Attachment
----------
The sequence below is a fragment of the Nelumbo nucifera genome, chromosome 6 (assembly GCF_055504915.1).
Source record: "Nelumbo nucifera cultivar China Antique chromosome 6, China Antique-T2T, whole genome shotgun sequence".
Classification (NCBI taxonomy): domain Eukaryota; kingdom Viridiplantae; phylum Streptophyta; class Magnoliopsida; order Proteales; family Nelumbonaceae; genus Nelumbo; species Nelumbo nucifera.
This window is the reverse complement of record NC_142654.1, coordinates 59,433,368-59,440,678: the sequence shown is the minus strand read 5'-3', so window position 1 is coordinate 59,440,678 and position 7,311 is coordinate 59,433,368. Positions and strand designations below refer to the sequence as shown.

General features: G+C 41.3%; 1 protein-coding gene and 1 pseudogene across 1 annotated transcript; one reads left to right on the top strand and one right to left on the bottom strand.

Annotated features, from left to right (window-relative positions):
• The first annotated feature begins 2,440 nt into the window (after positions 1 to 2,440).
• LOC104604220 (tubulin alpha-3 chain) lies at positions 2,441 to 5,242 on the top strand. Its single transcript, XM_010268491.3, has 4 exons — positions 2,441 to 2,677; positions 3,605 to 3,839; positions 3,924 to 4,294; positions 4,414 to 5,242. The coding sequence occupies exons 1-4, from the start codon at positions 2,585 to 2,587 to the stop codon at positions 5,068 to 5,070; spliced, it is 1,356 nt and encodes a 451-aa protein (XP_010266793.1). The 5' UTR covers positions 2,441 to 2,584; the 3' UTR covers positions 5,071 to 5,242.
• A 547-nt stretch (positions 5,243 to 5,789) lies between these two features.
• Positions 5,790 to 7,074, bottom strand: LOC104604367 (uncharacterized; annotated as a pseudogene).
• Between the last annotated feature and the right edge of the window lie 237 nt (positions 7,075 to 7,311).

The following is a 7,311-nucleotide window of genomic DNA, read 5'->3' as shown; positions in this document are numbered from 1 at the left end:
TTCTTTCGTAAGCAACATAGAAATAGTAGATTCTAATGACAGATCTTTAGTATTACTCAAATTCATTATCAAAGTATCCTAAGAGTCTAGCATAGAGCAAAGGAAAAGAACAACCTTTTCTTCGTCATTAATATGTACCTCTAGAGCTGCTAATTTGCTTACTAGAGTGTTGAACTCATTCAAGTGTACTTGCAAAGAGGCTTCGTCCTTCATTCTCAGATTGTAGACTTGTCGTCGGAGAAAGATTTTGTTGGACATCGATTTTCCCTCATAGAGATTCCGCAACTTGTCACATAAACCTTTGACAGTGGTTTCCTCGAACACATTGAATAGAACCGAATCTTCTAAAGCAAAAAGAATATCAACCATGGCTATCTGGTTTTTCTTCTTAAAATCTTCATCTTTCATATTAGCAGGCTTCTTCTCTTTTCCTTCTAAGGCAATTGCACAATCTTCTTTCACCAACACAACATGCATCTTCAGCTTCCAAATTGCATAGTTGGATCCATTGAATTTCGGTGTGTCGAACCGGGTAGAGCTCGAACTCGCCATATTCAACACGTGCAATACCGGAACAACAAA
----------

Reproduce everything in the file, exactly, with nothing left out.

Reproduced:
The sequence below is a fragment of the Nelumbo nucifera genome, chromosome 6 (assembly GCF_055504915.1).
Source record: "Nelumbo nucifera cultivar China Antique chromosome 6, China Antique-T2T, whole genome shotgun sequence".
Classification (NCBI taxonomy): domain Eukaryota; kingdom Viridiplantae; phylum Streptophyta; class Magnoliopsida; order Proteales; family Nelumbonaceae; genus Nelumbo; species Nelumbo nucifera.
This window is the reverse complement of record NC_142654.1, coordinates 59,433,368-59,440,678: the sequence shown is the minus strand read 5'-3', so window position 1 is coordinate 59,440,678 and position 7,311 is coordinate 59,433,368. Positions and strand designations below refer to the sequence as shown.

General features: G+C 41.3%; 1 protein-coding gene and 1 pseudogene across 1 annotated transcript; one reads left to right on the top strand and one right to left on the bottom strand.

Annotated features, from left to right (window-relative positions):
• The first annotated feature begins 2,440 nt into the window (after positions 1 to 2,440).
• LOC104604220 (tubulin alpha-3 chain) lies at positions 2,441 to 5,242 on the top strand. Its single transcript, XM_010268491.3, has 4 exons — positions 2,441 to 2,677; positions 3,605 to 3,839; positions 3,924 to 4,294; positions 4,414 to 5,242. The coding sequence occupies exons 1-4, from the start codon at positions 2,585 to 2,587 to the stop codon at positions 5,068 to 5,070; spliced, it is 1,356 nt and encodes a 451-aa protein (XP_010266793.1). The 5' UTR covers positions 2,441 to 2,584; the 3' UTR covers positions 5,071 to 5,242.
• A 547-nt stretch (positions 5,243 to 5,789) lies between these two features.
• Positions 5,790 to 7,074, bottom strand: LOC104604367 (uncharacterized; annotated as a pseudogene).
• Between the last annotated feature and the right edge of the window lie 237 nt (positions 7,075 to 7,311).

The following is a 7,311-nucleotide window of genomic DNA, read 5'->3' as shown; positions in this document are numbered from 1 at the left end:
TTCTTTCGTAAGCAACATAGAAATAGTAGATTCTAATGACAGATCTTTAGTATTACTCAAATTCATTATCAAAGTATCCTAAGAGTCTAGCATAGAGCAAAGGAAAAGAACAACCTTTTCTTCGTCATTAATATGTACCTCTAGAGCTGCTAATTTGCTTACTAGAGTGTTGAACTCATTCAAGTGTACTTGCAAAGAGGCTTCGTCCTTCATTCTCAGATTGTAGACTTGTCGTCGGAGAAAGATTTTGTTGGACATCGATTTTCCCTCATAGAGATTCCGCAACTTGTCACATAAACCTTTGACAGTGGTTTCCTCGAACACATTGAATAGAACCGAATCTTCTAAAGCAAAAAGAATATCAACCATGGCTATCTGGTTTTTCTTCTTAAAATCTTCATCTTTCATATTAGCAGGCTTCTTCTCTTTTCCTTCTAAGGCAATTGCACAATCTTCTTTCACCAACACAACATGCATCTTCAGCTTCCAAATTGCATAGTTGGATCCATTGAATTTCGGTGTGTCGAACCGGGTAGAGCTCGAACTCGCCATATTCAACACGTGCAATACCGGAACAACAAA